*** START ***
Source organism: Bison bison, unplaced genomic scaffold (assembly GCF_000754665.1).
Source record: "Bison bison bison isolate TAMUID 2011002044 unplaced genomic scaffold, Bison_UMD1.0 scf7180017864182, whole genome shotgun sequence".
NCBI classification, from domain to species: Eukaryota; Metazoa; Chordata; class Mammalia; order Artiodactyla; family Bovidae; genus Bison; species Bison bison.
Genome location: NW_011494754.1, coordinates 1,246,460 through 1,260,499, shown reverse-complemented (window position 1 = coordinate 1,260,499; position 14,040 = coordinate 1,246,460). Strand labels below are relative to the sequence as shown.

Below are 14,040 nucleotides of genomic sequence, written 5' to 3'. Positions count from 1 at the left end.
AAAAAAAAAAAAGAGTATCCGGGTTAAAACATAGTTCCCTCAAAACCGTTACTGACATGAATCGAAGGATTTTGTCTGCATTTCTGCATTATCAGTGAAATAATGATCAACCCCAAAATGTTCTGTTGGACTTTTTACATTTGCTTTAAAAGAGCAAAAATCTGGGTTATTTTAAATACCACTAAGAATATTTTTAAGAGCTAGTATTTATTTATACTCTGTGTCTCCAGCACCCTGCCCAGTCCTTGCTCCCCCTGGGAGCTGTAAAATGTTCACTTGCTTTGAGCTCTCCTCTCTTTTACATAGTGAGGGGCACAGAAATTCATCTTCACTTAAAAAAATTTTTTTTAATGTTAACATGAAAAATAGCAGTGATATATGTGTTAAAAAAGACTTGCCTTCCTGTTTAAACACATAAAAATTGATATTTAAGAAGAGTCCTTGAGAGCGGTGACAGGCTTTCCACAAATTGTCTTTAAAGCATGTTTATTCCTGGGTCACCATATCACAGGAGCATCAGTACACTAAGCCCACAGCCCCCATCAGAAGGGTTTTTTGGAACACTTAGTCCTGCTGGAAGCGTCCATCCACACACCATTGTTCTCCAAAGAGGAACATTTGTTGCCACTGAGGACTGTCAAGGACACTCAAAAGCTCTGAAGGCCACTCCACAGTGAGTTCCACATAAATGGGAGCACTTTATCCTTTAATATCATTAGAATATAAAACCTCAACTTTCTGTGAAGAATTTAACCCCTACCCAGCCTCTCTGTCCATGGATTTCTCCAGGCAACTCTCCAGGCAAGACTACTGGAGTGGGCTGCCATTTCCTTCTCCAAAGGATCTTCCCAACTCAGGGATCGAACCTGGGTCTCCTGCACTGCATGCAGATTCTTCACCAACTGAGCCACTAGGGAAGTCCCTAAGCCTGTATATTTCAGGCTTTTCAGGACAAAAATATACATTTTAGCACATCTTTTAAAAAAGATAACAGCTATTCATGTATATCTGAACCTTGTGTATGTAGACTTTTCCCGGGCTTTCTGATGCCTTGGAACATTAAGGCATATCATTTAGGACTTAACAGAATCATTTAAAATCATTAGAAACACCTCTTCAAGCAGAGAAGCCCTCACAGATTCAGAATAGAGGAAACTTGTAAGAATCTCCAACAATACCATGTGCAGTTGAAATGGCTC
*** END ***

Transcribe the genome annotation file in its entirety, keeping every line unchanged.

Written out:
Source organism: Bison bison, unplaced genomic scaffold (assembly GCF_000754665.1).
Source record: "Bison bison bison isolate TAMUID 2011002044 unplaced genomic scaffold, Bison_UMD1.0 scf7180017864182, whole genome shotgun sequence".
NCBI classification, from domain to species: Eukaryota; Metazoa; Chordata; class Mammalia; order Artiodactyla; family Bovidae; genus Bison; species Bison bison.
Genome location: NW_011494754.1, coordinates 1,246,460 through 1,260,499, shown reverse-complemented (window position 1 = coordinate 1,260,499; position 14,040 = coordinate 1,246,460). Strand labels below are relative to the sequence as shown.

Below are 14,040 nucleotides of genomic sequence, written 5' to 3'. Positions count from 1 at the left end.
AAAAAAAAAAAAGAGTATCCGGGTTAAAACATAGTTCCCTCAAAACCGTTACTGACATGAATCGAAGGATTTTGTCTGCATTTCTGCATTATCAGTGAAATAATGATCAACCCCAAAATGTTCTGTTGGACTTTTTACATTTGCTTTAAAAGAGCAAAAATCTGGGTTATTTTAAATACCACTAAGAATATTTTTAAGAGCTAGTATTTATTTATACTCTGTGTCTCCAGCACCCTGCCCAGTCCTTGCTCCCCCTGGGAGCTGTAAAATGTTCACTTGCTTTGAGCTCTCCTCTCTTTTACATAGTGAGGGGCACAGAAATTCATCTTCACTTAAAAAAATTTTTTTTAATGTTAACATGAAAAATAGCAGTGATATATGTGTTAAAAAAGACTTGCCTTCCTGTTTAAACACATAAAAATTGATATTTAAGAAGAGTCCTTGAGAGCGGTGACAGGCTTTCCACAAATTGTCTTTAAAGCATGTTTATTCCTGGGTCACCATATCACAGGAGCATCAGTACACTAAGCCCACAGCCCCCATCAGAAGGGTTTTTTGGAACACTTAGTCCTGCTGGAAGCGTCCATCCACACACCATTGTTCTCCAAAGAGGAACATTTGTTGCCACTGAGGACTGTCAAGGACACTCAAAAGCTCTGAAGGCCACTCCACAGTGAGTTCCACATAAATGGGAGCACTTTATCCTTTAATATCATTAGAATATAAAACCTCAACTTTCTGTGAAGAATTTAACCCCTACCCAGCCTCTCTGTCCATGGATTTCTCCAGGCAACTCTCCAGGCAAGACTACTGGAGTGGGCTGCCATTTCCTTCTCCAAAGGATCTTCCCAACTCAGGGATCGAACCTGGGTCTCCTGCACTGCATGCAGATTCTTCACCAACTGAGCCACTAGGGAAGTCCCTAAGCCTGTATATTTCAGGCTTTTCAGGACAAAAATATACATTTTAGCACATCTTTTAAAAAAGATAACAGCTATTCATGTATATCTGAACCTTGTGTATGTAGACTTTTCCCGGGCTTTCTGATGCCTTGGAACATTAAGGCATATCATTTAGGACTTAACAGAATCATTTAAAATCATTAGAAACACCTCTTCAAGCAGAGAAGCCCTCACAGATTCAGAATAGAGGAAACTTGTAAGAATCTCCAACAATACCATGTGCAGTTGAAATGGCTC